Judith Wilde is a research professor in the Schar School of Policy and Government at George Mason University. James Finkelstein is a professor emeritus of public policy at George Mason University.
Ryan Patrick of Oswego, New York, and Ben Sasse, the soon-to-be-former United States senator, may be surprised to learn they have something in common. Patrick recently learned he won $10 million in the Colossal Cash scratch-off lottery game and Ben Sasse just signed a highly unusual contract to become the next president of the University of Florida.
Over the last decade, we have collected and analyzed the contracts of more than 300 university presidents. The contract for president-designee Sasse, with a potential value of nearly $10 million across his five-year term, is the richest we have seen. We have carefully reviewed the contract. Here are the details.
Sasse's base salary begins at $1 million. Assuming he receives the maximum annual raise for which he is eligible (4% per year), his total base salary will be just more than $5.4 million over five years. Completing the five-year term will add a deferred compensation retention bonus of $1 million.
He will be eligible for performance bonuses each year. If he receives the maximum bonus each year, that is a bit more than $812,000. Over the term of the contract, he also will receive additional contributions to a retirement account of about another $800,000. The value of his standard fringe benefits adds at least another $1.7 million.
This $9.7 million does not include the value of other benefits for which Sasse is eligible — a term life insurance policy with an initial value of $3 million that will be increased every year based on his salary; a supplemental disability insurance policy that would guarantee Sasse at least 60% of his annual salary plus his accrued retention bonus; transition expenses related to moving his households from both Nebraska and Washington, D.C., to Florida; and reimbursement of the legal fees for negotiating his contract.
He also will live rent-free in the Dasburg President's House, including housekeeping services, apparently for the private residence as well as the public portion of the house. The university also will provide him with a cell phone and a monthly service allowance.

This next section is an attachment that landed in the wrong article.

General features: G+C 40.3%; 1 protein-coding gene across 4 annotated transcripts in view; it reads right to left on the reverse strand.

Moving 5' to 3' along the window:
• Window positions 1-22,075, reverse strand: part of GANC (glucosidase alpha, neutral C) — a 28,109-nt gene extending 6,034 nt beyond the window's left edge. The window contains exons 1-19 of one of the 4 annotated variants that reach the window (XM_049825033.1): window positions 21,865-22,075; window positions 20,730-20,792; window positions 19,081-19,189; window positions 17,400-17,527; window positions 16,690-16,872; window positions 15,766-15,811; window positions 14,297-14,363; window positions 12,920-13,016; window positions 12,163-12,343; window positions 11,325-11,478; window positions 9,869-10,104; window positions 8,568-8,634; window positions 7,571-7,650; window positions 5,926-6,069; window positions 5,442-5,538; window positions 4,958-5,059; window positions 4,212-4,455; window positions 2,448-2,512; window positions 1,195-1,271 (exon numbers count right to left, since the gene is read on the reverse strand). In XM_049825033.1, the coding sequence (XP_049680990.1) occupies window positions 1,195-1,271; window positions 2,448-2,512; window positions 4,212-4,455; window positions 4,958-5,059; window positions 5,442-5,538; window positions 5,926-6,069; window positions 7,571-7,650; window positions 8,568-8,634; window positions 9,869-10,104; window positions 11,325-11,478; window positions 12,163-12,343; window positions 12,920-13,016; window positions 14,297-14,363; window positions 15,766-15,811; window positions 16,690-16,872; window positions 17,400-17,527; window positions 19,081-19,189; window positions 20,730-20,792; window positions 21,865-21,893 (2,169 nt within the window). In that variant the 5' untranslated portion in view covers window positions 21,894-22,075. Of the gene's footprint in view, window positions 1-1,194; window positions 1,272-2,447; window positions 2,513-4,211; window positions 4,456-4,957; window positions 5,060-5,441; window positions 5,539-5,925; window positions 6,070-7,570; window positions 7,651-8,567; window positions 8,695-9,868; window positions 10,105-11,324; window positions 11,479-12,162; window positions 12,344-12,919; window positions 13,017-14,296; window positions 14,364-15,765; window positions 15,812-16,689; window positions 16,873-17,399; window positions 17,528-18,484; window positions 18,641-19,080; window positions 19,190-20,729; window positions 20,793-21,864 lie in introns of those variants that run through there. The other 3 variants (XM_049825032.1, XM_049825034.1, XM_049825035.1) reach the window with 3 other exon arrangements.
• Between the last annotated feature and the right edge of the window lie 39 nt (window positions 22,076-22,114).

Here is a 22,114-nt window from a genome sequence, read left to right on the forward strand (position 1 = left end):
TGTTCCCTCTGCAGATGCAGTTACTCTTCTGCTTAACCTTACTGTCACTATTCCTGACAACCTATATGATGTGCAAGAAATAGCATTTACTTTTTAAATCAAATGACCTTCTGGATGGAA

There are three unusual perks that we have never seen in a public university president's contract. While some presidential contracts provide for tuition waivers for a spouse and children, Sasse's contract also includes these waivers for his parents and his grandchildren. In addition, many presidential contracts provide for spousal/partner travel when this is deemed beneficial to the university. Sasse's contract includes this benefit for his spouse and for their three children. Finally, the university has agreed to pay for the family's health insurance for about a month, should he lose the current coverage before the university policy takes effect.
Lastly, one of the most unusual features of his contract is the terms for a post-presidential faculty appointment. In those states where such appointments are permitted, the specific terms are always specified within the initial contract. These typically include a transition sabbatical at full presidential pay, a predetermined salary and almost always tenure (assuming the president holds a terminal degree). None of these terms are in Sasse's contract. Rather, he is guaranteed an appointment as a full-time faculty member "in an appropriate rank and academic department with the specific arrangement for his post-presidency faculty appointment, assignment and salary being subject to the approval of the Board Chair."
This language gives the chair of the governing board wide latitude in determining Sasse's post-presidential salary and assignment. In theory, he could decide that Sasse will continue to be paid his presidential salary or something significantly less; grant him tenure or give him a term contract; or require that Sasse teach three courses per term or none at all.
While Sasse has his doctorate in history, according to the contract, the board chair could assign him to any department in the university. As we said, we have never come across a contract with the terms of a post-presidential appointment so open-ended or with the board chair having what is essentially sole authority to dictate the terms.
In fact, this contract gives the board chair sole authority over many things, including the president's annual performance bonus; annual performance goals (set in conjunction with Sasse); determining whether a possible resignation was submitted to avoid being terminated for cause; waiving the required period of notice for resignation; and approving Sasse's outside activities, including those for which Sasse may be paid. In each of these cases, the board chair is not required to seek approval of the full board, only to notify them of the action he has taken.
Like the lottery winner, Ryan Patrick, our view is that Ben Sasse is also a big winner. Patrick's odds of winning the Colossal Cash jackpot were 1 in 3.96 million. If the University of Florida's public reporting of the applicant pool is correct, Sasse was 1 of 739 candidates.
So maybe instead of being obsessed with playing lottery games, folks should consider applying for public university presidents' jobs in Florida. The odds of “winning” seem much better.